This course is designed for the minor Global Affaires. It is not possible to follow single courses of this minor. You need to be enrolled in Usis for the minor to be accepted to this course. There are 180 places open for registration, on a first come first serve basis, where LDE students are given priority.
Students who have already completed the Coursera MOOC “Terrorism and Counterterrorism: Comparing Theory & Practice” are still obliged to attend the lectures and complete all the class assignments to pass this regular course.
Terrorism has arguably been one of the defining factors of our age. It frequently makes headlines, threatening or attacking governments, private businesses and ordinary citizens. In many parts of the world, it has even been one of the most prominent threats to peace, security and stability. But what exactly is terrorism, how can we study it, and how can we limit the impact of it on society? This and more will be discussed in this course.
1. Definition of terrorism
2. Doing research on (counter)terrorism
3. Five assumptions on terrorism
4. Five assumptions on counterterrorism
5. Dealing with terrorism
6. Foreign fighters
This course uses blended learning. This means that there will only be two classical lectures and 2 seminars. The other weeks, students have to study the material themselves by way of watching video lectures at home. We expect students to actively prepare for this course.
At the end of this course, students will be able to:
Explain the notion of terrorism as an instrument to achieve certain political and ideological goals
Interpret terrorism definitions and argue whether or not certain act(or)s align with these definitions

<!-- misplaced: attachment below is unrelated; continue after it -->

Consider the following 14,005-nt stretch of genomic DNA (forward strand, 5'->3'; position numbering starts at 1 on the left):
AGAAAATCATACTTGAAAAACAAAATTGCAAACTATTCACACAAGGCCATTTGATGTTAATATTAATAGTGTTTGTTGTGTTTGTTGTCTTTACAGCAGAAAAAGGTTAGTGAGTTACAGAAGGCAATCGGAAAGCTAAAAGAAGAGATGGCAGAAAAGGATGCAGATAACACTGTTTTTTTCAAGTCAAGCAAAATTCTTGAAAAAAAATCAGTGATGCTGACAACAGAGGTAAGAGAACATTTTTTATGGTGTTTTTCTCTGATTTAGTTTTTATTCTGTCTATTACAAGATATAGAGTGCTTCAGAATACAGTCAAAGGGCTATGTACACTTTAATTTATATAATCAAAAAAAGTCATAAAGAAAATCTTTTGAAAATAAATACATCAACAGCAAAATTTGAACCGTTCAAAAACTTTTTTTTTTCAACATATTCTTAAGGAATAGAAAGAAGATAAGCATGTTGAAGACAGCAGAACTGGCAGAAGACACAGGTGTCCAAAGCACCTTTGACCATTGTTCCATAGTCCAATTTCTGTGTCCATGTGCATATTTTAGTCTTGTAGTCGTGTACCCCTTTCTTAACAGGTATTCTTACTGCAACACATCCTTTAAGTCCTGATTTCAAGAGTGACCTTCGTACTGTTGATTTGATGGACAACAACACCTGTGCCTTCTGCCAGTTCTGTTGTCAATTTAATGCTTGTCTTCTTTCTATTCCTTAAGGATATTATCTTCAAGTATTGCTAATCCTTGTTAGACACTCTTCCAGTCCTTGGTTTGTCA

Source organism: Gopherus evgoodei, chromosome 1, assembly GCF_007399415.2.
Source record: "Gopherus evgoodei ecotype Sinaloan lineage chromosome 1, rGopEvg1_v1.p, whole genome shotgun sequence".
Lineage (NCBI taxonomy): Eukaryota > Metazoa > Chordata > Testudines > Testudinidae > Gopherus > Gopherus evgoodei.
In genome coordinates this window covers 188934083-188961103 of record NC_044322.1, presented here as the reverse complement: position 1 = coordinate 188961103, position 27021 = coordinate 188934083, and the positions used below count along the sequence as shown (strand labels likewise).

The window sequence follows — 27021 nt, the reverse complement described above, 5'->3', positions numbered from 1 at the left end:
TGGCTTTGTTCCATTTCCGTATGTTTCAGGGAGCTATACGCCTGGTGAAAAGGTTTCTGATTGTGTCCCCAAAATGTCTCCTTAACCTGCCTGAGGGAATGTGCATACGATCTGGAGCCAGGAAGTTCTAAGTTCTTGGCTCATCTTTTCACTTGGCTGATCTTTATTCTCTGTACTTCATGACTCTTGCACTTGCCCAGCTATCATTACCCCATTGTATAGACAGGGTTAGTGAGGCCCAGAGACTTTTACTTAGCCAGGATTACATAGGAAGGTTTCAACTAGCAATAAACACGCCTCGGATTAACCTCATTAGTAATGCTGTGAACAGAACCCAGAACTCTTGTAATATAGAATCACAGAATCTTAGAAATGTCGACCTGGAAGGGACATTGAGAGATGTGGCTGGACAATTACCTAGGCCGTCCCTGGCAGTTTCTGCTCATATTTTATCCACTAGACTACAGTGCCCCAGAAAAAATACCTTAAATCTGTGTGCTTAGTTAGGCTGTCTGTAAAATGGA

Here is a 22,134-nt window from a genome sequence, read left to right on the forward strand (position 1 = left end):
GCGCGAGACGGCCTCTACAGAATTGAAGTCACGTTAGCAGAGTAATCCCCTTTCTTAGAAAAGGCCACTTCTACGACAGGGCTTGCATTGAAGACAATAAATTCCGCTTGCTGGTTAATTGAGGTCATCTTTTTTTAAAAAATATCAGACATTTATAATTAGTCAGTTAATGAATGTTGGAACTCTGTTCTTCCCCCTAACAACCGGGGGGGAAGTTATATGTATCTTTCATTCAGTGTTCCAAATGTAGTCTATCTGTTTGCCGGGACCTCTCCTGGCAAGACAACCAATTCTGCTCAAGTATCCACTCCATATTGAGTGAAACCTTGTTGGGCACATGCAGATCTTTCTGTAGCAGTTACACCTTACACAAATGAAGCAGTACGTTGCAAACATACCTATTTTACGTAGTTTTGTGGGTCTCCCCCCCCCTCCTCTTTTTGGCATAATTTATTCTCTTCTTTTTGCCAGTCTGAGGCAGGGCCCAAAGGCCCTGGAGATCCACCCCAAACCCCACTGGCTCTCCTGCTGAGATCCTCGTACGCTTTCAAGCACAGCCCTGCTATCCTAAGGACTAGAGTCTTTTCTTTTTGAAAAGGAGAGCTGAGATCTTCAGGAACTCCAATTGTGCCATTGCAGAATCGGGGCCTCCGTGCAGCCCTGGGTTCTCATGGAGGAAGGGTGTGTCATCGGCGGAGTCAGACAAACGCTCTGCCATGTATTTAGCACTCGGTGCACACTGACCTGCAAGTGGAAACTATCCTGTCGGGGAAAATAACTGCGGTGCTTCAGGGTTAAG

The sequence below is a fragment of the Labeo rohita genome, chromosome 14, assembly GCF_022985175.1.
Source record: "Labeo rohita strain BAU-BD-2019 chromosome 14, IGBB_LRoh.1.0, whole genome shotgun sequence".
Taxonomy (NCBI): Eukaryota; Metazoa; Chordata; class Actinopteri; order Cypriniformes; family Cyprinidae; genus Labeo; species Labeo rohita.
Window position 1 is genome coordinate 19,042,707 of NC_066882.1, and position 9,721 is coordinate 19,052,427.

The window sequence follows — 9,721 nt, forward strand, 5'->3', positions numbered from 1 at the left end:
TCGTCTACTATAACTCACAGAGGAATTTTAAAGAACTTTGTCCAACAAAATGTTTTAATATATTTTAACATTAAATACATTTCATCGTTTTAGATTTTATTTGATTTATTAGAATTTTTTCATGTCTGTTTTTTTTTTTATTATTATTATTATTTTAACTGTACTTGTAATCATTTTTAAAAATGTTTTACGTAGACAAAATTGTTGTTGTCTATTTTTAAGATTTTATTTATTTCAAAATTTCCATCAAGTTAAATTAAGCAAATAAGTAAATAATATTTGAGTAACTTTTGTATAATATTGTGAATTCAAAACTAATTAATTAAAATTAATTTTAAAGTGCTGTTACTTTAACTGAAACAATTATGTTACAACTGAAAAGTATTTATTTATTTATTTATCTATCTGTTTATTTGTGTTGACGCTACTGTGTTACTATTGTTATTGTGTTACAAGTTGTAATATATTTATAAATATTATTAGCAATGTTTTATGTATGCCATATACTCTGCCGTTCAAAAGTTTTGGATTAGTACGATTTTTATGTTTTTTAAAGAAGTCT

Analyse (counter)terrorism phenomena, events, and policies based on the appropriate theoretical models and insights
Judge the relevancy and effectiveness of counterterrorism policies and strategies
Evaluate counterterrorism policies and formulate recommendations for improvements
The timetable will be displayed with a link on the website, blackboard and on the front page of this minor programma.
The schedule 2018 will be published asap.
Mode of instruction
This course will employ a flipped classroom methodology, which entails students studying a series of video lectures with in-video quizzes at home as preparation for the classes. Each of these videos will focus on a specific core question within terrorism studies. Furthermore, the class sessions will consist of class discussions and guest lectures.
Weekly video lectures on Coursera
Opening lecture together with the minor Global Affairs in week 1
Two workshops in smaller groups together with the minor Global Affairs in week 3 and week 5
Final symposium together with the minor Global Affairs in week 7
Paper feedback sessions (attendance is optional)
The total study load for this course is 140 hours, consisting of:
18 hours lectures and seminars
7 hours videos
115 hours studying – work on assignments
Midterm assignment (40%)
Final exam (60%)
Attendance during the opening lecture, two workshops and final symposium is compulsory. For each missed class, an extra assignment needs to be made.
Late hand in penalty: 0,5 minus per day, and after seven days we do not accept papers any longer.
Resit of the final exam and midterm will take the same form.
Blackboard will be made available at least a week before the start of the first class.
Edwin Bakker, Terrorism and Counterterrorism: Comparing Theory & Practice (Leiden University Press, 2015)
Additional articles on current affairs relating to terrorism & counterterrorism: t.b.d.
Use both uSis and Blackboard to register for every course. Register for every course and workgroup via uSis. In uSis you can access your personal schedule and view your results. Registration in uSis is possible from four weeks before the start of the course.
Also register for every course in Blackboard. Important information about the course is posted here.
This course is part of the minor SSJ and Global Affairs; lectures are combined.
All sessions and workshops will be in English.
Midterm assignments need to be written in English.
Lectures take place in The Hague and are mandatory.